It’s Only the Supreme Court. Take Your Time!

Justice Stephen Breyer announcing his retirement later this year prompted Alexandra Petri, the Washington Post’s humor columnist, to comment. But the situation ain’t funny:ย 

Some things are urgent, such as, for instance, filling a Supreme Court vacancy. Other things are not urgent, such as, for instance, filling a Supreme Court vacancy. Sometimes it is a little hard to know which one it is. It depends on whom you ask โ€” Sen. Mitch McConnell in 2016, or Sen. Mitch McConnell in 2020.

Now, Justice Stephen G. Breyer has retired (thanks for reading, Justice Breyer!), and it is time to locate a new jurist who will be willing to sit around for the next several decades writing withering dissents and waiting for her colleagues to die. And being warmly collegial, of course! It sounds depressing when you put it like that, but that is how the Founding Fathers designed it.

We had better proceed at a speed of some sort! Yes, now is either the time to grind to a halt, or to move forward with blazing rapidity from nomination to confirmation in 30 days . . .

Of course, the president presides over a Senate majority that could evaporate at any moment, which sounds urgent! But that president is a Democrat, so, a wash.

Sure, we have been rushed before. โ€œI felt that the timetable for the last nominee was too compressed,โ€ said Sen. Susan Collins (R-Maine). After all, Amy Coney Barrett was confirmed in such a short period of time that a Texan who became pregnant at the beginning of the process would still have been allowed to get an abortion when it ended . . .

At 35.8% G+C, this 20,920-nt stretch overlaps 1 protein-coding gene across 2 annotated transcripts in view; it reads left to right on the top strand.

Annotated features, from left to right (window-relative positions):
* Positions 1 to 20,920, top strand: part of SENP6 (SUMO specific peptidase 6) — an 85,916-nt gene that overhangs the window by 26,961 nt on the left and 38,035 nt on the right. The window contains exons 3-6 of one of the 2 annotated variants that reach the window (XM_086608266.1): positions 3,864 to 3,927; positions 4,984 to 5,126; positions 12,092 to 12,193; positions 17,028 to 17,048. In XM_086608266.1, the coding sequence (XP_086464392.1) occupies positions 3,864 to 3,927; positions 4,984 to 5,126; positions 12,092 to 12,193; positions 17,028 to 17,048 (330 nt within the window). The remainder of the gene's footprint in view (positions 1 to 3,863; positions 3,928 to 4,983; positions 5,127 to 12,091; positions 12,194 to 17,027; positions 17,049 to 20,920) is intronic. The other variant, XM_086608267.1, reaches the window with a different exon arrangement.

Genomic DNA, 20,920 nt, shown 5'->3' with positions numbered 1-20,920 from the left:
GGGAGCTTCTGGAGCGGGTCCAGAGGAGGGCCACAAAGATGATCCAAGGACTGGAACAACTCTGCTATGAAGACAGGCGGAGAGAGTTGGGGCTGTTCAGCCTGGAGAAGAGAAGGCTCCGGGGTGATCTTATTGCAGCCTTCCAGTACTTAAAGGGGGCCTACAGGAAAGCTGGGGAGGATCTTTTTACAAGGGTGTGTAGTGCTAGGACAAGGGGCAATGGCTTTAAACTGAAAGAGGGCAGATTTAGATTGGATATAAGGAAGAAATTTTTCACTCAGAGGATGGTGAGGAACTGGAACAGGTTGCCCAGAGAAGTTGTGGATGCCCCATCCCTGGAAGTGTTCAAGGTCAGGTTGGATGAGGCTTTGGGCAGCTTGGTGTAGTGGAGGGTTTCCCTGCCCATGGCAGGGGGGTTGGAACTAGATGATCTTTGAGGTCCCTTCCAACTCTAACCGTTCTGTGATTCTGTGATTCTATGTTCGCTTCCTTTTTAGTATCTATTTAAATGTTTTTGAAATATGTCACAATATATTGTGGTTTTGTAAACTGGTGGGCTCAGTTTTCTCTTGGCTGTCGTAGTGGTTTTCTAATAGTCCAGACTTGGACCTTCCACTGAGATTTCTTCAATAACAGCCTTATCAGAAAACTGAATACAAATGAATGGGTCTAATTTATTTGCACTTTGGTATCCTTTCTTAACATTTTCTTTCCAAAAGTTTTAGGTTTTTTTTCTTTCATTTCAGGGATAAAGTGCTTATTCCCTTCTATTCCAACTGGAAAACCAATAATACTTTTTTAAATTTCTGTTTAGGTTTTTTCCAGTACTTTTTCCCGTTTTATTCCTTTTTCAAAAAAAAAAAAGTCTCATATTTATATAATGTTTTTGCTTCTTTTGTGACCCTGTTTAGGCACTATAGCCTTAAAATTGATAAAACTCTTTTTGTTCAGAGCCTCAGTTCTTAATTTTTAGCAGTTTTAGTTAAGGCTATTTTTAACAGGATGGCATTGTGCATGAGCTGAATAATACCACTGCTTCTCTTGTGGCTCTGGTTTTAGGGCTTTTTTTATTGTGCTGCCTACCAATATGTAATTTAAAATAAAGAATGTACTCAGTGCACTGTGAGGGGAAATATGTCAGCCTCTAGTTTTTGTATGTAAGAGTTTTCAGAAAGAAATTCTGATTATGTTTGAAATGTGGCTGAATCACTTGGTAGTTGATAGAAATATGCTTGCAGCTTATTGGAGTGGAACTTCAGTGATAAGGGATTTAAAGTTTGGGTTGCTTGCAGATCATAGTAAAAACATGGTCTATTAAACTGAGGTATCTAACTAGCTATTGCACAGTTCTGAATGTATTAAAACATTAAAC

โ€œThis time,” Collins continued, “there is no need for any rush. We can take our time, have hearings, go through the process. It is a lifetime appointment, after all.โ€ So true! Now is the time to really sit and deliberate. The past two nominees were, only in the strictest and most literal sense, the deciding votes that could overturn Roe v. Wade; this nominee will be the one who has to sit there collegially dissenting after it happens, a role that requires a great deal more scrutiny.

We have hurried into this sort of thing before, and we can see how that turned out. (Please shout โ€œWell!โ€ or โ€œBadly!” after a count of three so that we can see how apolitical a body the court currently is!) Now is no time to be hasty. The time to be hasty was earlier, after the failure of the Merrick Garland nomination to get a hearing but before the nomination of whoever this will be, when we were ramming new justices into forever appointments at astounding speeds and having the time of our lives.

Now, we should take our sweet time. We should get out our big reading glasses and a huge stack of books and proceed with enormous care. No rush! Itโ€™s fine! Nothing can go wrong. The Senate appears very functional. President Biden is in office, with a wafer-thick zero seats to spare! We have world enough and time at last, and we can finally do all the detailed, lengthy vetting that we have been meaning to do all this time but couldnโ€™t, for some reason.

Thereโ€™s no excuse to cut corners now. This time, the FBI might even have the leisure to follow up on the tips it receives.